Naked Science Forum

Non Life Sciences => Chemistry => Topic started by: Jim Vandiver on 26/03/2010 01:30:03

Title: How do you identify different plastics?
Post by: Jim Vandiver on 26/03/2010 01:30:03
Jim Vandiver asked the Naked Scientists:
Plastics Identification:
I'd like to know how to identify different types of plastic and wonder if it's a suitable topic for a Kitchen Science segment. 

Some of our plastic debris can be recyled. It's identified by numbers 1 and 2 inside a triangle. Some plastics bear no identification at all, such as the clear plastic envelope covering many new products, or my lawn cart that's all plastic except for the axle. The cart is a big item for recycling, but the pieces of plastic packaging do accumulate over time.
Secondly I have plastic products I want to repair using an adhesive, such as that cart, or a broken piece of my car's interior which also lacks identifying marks. Many adhesives do not adhere to all types of plastic or weld it together with much strength. Some adhesives used for this work are expensive, so experimenting with them quickly exceeds the cost of the item being repaired.  
Until the last year I found little internet help about plastics identification for recycling or repair work. Now there are mutliple sites, like, which help, but the academic site, , in its Activity # 1 on Identifying Plastics seems more useful. However, it doesn't seem to identify the type of oil used to separate type 4 from type 5 plastics.
Other sites, such as , add burning or heating tests that produce smell, flame and smoke characteristics, molten appearance, and type of smoke.  This can be messy and I suspect a little toxic. The hazards are probably why these procedures aren't used on the academic web site's experiment.
Please consider a Kitchen Science experiment with an elegant way to do these tests?
Jim Vandiver,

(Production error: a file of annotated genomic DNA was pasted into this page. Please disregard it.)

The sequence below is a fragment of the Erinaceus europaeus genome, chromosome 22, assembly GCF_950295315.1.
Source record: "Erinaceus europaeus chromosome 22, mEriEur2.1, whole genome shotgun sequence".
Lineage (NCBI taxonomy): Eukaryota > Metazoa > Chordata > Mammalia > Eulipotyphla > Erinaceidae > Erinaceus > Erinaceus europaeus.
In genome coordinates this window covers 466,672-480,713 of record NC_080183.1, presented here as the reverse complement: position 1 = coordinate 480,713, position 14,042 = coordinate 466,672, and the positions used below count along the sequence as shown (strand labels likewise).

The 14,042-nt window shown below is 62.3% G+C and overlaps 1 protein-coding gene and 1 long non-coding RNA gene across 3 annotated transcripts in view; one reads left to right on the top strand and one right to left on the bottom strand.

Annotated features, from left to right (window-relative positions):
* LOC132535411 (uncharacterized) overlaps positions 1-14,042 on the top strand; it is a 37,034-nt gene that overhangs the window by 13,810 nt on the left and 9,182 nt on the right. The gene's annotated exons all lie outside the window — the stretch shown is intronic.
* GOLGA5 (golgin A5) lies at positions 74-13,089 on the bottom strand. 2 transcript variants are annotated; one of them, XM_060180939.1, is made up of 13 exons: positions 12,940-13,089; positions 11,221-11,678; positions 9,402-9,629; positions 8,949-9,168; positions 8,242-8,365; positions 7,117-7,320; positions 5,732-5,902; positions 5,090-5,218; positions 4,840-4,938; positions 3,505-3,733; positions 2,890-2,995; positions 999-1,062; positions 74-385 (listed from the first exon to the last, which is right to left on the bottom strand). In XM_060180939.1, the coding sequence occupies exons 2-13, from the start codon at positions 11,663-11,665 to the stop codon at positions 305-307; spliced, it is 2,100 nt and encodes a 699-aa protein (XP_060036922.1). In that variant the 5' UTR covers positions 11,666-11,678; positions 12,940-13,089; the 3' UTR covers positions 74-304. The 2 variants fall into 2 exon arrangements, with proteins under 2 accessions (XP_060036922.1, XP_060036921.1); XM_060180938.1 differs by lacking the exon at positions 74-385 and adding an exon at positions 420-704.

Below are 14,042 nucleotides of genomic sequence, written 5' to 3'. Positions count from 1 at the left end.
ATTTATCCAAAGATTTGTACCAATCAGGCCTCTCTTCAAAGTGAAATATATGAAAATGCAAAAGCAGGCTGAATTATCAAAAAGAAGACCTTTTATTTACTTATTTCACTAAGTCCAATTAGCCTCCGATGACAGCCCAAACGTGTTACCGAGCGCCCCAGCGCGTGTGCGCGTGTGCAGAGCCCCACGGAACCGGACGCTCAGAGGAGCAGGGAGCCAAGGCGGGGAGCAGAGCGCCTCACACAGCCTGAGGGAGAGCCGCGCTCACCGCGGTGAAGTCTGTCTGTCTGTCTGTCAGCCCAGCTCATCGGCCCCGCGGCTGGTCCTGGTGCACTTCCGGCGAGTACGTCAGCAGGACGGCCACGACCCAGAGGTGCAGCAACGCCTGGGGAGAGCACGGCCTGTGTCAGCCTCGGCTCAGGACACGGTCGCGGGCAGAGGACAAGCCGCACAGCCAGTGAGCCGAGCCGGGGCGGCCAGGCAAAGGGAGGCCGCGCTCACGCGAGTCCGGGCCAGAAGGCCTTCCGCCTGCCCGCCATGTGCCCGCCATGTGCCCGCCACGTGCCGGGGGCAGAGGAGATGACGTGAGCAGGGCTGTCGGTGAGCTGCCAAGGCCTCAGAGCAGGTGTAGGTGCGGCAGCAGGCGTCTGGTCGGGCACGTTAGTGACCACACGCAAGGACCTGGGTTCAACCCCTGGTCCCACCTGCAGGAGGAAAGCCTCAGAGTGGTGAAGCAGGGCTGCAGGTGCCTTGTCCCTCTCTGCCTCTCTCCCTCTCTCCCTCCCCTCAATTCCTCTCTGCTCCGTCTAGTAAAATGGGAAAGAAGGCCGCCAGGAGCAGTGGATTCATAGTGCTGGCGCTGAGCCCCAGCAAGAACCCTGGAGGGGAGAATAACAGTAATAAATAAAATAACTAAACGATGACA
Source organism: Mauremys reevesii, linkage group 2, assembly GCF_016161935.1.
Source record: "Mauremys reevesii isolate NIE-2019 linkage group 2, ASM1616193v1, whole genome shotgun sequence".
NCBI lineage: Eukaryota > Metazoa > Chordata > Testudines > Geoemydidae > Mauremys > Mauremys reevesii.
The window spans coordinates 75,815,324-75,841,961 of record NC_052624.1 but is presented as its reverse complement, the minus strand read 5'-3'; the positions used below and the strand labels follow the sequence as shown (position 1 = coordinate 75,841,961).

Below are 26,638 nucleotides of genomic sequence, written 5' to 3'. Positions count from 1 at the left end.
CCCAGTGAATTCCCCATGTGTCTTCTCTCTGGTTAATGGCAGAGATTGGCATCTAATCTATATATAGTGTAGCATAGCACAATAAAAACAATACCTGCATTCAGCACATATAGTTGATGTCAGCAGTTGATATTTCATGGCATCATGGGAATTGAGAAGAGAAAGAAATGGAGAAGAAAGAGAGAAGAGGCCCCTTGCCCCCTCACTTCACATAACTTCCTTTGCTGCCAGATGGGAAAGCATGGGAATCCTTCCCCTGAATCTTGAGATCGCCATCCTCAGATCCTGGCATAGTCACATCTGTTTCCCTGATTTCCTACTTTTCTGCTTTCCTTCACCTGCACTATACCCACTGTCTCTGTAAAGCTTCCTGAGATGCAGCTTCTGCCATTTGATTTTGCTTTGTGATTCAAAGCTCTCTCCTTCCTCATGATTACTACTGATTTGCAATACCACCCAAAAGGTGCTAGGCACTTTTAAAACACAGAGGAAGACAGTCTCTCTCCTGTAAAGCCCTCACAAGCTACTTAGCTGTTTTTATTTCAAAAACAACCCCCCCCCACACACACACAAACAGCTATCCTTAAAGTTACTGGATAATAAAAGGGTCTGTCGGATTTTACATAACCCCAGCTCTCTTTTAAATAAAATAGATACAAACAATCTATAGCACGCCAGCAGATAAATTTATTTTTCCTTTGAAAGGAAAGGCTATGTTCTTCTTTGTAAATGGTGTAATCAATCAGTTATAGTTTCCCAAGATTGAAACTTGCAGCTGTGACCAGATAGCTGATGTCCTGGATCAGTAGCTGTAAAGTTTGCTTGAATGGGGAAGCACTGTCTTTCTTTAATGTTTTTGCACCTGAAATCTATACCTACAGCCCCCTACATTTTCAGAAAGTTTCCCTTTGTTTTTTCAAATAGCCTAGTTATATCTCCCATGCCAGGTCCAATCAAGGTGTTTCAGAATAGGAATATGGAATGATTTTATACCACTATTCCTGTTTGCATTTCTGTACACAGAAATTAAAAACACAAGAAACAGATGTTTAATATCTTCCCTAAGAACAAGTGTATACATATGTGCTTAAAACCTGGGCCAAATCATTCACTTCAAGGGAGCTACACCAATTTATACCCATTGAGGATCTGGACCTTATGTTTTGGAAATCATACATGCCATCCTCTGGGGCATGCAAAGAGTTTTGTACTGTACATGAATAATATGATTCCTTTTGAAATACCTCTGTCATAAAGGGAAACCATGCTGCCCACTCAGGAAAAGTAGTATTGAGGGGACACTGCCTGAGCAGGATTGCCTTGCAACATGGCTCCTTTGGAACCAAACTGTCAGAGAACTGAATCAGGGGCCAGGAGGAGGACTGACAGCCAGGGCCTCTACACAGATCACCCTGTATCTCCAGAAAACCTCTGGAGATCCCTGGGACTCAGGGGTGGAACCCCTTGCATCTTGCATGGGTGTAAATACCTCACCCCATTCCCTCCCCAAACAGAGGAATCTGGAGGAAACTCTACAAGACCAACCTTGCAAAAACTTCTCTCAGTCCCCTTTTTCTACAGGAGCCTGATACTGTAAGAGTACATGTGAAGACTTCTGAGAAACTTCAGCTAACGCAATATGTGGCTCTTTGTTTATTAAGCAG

Smithfield, VA

What do you think?
Title: How do you identify different plastics?
Post by: Atomic-S on 17/04/2010 06:58:13
This sounds like a tough assignment to me. Some ideas come to mind which are not simple. Such as, subjecting the plastics to nonsimple organic test reagents and measuring the rate at which they dissolve off in a known solvent. Using radiation to identify the relative abundances of elements present. If we are to limit ourselves to relatively simple procedures, our options appear quite limited. One idea: the hot needle. For this to work anything clos to well, the temperature should be capable of accurate determination. The idea is to accurately measure the temperature at which the plastic starts to soften significantly. The same process could also yield an odor clue. Another idea is to subject the plastic to an array of solvents and observe how it reacts to each. Another idea is to test its thermal conductivity, which would require some kind of an accurate instrument for this purpose. In all likelihood, a good identification might require using all these methods and others together inasmuch as any of of them may be rather indeterminate.  Better than any of them may be infrared spectroscopy, which might disclose differences in molecular structure; but of course, that is a bit difficult to do with kitchen equipment. Other things that could be measured are coefficients of friction and hardness. What about the tendency of plastics when rubbed by a dissimilar material to generate eletrostatic charge? All these processes offer possibilities but you have to have some way to carry out the measurements fairly accurately to be of any use, and again, you will probably have to carry out several tests in order to get a positive indentification, inasmuch as any one of them will likely be unable to fully separate the types of plastic.